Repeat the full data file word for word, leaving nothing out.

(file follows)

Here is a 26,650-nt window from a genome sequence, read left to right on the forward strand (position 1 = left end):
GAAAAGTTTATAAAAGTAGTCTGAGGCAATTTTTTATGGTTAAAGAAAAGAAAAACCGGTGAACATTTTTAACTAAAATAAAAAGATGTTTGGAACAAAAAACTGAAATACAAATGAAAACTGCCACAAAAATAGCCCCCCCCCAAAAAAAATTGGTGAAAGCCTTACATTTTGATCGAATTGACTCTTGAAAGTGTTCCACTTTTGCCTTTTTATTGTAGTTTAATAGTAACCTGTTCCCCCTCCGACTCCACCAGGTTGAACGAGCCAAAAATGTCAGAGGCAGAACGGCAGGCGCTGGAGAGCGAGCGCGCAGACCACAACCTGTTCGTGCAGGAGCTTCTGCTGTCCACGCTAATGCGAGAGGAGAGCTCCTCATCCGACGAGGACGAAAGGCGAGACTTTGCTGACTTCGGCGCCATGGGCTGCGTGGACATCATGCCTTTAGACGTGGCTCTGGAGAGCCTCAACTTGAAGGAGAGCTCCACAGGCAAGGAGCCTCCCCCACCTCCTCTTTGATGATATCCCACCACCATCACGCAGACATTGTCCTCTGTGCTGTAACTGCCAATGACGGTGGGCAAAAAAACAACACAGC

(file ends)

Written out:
Here is a 26,650-nt window from a genome sequence, read left to right on the forward strand (position 1 = left end):
GAAAAGTTTATAAAAGTAGTCTGAGGCAATTTTTTATGGTTAAAGAAAAGAAAAACCGGTGAACATTTTTAACTAAAATAAAAAGATGTTTGGAACAAAAAACTGAAATACAAATGAAAACTGCCACAAAAATAGCCCCCCCCCAAAAAAAATTGGTGAAAGCCTTACATTTTGATCGAATTGACTCTTGAAAGTGTTCCACTTTTGCCTTTTTATTGTAGTTTAATAGTAACCTGTTCCCCCTCCGACTCCACCAGGTTGAACGAGCCAAAAATGTCAGAGGCAGAACGGCAGGCGCTGGAGAGCGAGCGCGCAGACCACAACCTGTTCGTGCAGGAGCTTCTGCTGTCCACGCTAATGCGAGAGGAGAGCTCCTCATCCGACGAGGACGAAAGGCGAGACTTTGCTGACTTCGGCGCCATGGGCTGCGTGGACATCATGCCTTTAGACGTGGCTCTGGAGAGCCTCAACTTGAAGGAGAGCTCCACAGGCAAGGAGCCTCCCCCACCTCCTCTTTGATGATATCCCACCACCATCACGCAGACATTGTCCTCTGTGCTGTAACTGCCAATGACGGTGGGCAAAAAAACAACACAGC